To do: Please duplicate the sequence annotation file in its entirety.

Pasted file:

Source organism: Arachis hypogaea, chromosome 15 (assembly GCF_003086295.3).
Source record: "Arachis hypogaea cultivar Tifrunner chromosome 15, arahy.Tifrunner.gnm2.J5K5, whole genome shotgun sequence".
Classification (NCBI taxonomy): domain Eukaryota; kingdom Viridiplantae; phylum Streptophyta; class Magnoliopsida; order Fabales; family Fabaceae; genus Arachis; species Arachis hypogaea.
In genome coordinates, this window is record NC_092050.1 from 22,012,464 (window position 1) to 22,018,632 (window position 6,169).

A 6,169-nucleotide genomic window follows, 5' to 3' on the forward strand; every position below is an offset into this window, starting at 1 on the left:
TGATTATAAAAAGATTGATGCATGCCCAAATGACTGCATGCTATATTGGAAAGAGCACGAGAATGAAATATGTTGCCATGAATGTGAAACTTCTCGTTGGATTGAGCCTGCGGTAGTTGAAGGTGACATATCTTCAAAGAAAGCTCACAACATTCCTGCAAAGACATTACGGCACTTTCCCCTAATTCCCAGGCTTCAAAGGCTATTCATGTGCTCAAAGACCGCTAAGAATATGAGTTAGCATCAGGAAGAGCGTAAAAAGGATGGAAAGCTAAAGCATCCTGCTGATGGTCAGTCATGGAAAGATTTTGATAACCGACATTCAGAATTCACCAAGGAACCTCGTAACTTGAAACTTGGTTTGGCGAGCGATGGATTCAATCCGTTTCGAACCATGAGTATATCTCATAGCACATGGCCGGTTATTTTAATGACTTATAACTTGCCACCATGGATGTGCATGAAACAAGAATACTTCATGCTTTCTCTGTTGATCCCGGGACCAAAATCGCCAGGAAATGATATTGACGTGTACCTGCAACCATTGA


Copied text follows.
Source organism: Arachis hypogaea, chromosome 15 (assembly GCF_003086295.3).
Source record: "Arachis hypogaea cultivar Tifrunner chromosome 15, arahy.Tifrunner.gnm2.J5K5, whole genome shotgun sequence".
Classification (NCBI taxonomy): domain Eukaryota; kingdom Viridiplantae; phylum Streptophyta; class Magnoliopsida; order Fabales; family Fabaceae; genus Arachis; species Arachis hypogaea.
In genome coordinates, this window is record NC_092050.1 from 22,012,464 (window position 1) to 22,018,632 (window position 6,169).

A 6,169-nucleotide genomic window follows, 5' to 3' on the forward strand; every position below is an offset into this window, starting at 1 on the left:
TGATTATAAAAAGATTGATGCATGCCCAAATGACTGCATGCTATATTGGAAAGAGCACGAGAATGAAATATGTTGCCATGAATGTGAAACTTCTCGTTGGATTGAGCCTGCGGTAGTTGAAGGTGACATATCTTCAAAGAAAGCTCACAACATTCCTGCAAAGACATTACGGCACTTTCCCCTAATTCCCAGGCTTCAAAGGCTATTCATGTGCTCAAAGACCGCTAAGAATATGAGTTAGCATCAGGAAGAGCGTAAAAAGGATGGAAAGCTAAAGCATCCTGCTGATGGTCAGTCATGGAAAGATTTTGATAACCGACATTCAGAATTCACCAAGGAACCTCGTAACTTGAAACTTGGTTTGGCGAGCGATGGATTCAATCCGTTTCGAACCATGAGTATATCTCATAGCACATGGCCGGTTATTTTAATGACTTATAACTTGCCACCATGGATGTGCATGAAACAAGAATACTTCATGCTTTCTCTGTTGATCCCGGGACCAAAATCGCCAGGAAATGATATTGACGTGTACCTGCAACCATTGA